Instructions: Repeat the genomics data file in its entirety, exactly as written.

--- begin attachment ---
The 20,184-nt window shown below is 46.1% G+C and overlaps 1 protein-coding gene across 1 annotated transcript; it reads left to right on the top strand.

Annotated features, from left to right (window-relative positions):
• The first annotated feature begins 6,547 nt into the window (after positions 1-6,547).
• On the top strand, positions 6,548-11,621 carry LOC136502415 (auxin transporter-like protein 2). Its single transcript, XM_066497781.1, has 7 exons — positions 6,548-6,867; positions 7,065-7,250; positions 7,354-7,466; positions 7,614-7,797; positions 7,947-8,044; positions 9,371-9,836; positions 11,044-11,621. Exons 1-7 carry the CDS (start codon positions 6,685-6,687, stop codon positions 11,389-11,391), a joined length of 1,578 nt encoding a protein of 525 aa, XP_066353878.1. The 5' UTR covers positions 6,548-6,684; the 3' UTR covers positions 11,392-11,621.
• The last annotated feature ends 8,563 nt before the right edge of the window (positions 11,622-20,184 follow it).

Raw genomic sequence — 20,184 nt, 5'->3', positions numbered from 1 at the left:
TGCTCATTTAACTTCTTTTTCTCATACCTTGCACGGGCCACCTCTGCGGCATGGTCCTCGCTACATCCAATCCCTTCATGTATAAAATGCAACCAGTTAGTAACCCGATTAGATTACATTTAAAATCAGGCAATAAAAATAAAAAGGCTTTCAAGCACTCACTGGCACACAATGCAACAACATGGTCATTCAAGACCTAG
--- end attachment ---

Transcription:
The 20,184-nt window shown below is 46.1% G+C and overlaps 1 protein-coding gene across 1 annotated transcript; it reads left to right on the top strand.

Annotated features, from left to right (window-relative positions):
• The first annotated feature begins 6,547 nt into the window (after positions 1-6,547).
• On the top strand, positions 6,548-11,621 carry LOC136502415 (auxin transporter-like protein 2). Its single transcript, XM_066497781.1, has 7 exons — positions 6,548-6,867; positions 7,065-7,250; positions 7,354-7,466; positions 7,614-7,797; positions 7,947-8,044; positions 9,371-9,836; positions 11,044-11,621. Exons 1-7 carry the CDS (start codon positions 6,685-6,687, stop codon positions 11,389-11,391), a joined length of 1,578 nt encoding a protein of 525 aa, XP_066353878.1. The 5' UTR covers positions 6,548-6,684; the 3' UTR covers positions 11,392-11,621.
• The last annotated feature ends 8,563 nt before the right edge of the window (positions 11,622-20,184 follow it).

Raw genomic sequence — 20,184 nt, 5'->3', positions numbered from 1 at the left:
TGCTCATTTAACTTCTTTTTCTCATACCTTGCACGGGCCACCTCTGCGGCATGGTCCTCGCTACATCCAATCCCTTCATGTATAAAATGCAACCAGTTAGTAACCCGATTAGATTACATTTAAAATCAGGCAATAAAAATAAAAAGGCTTTCAAGCACTCACTGGCACACAATGCAACAACATGGTCATTCAAGACCTAG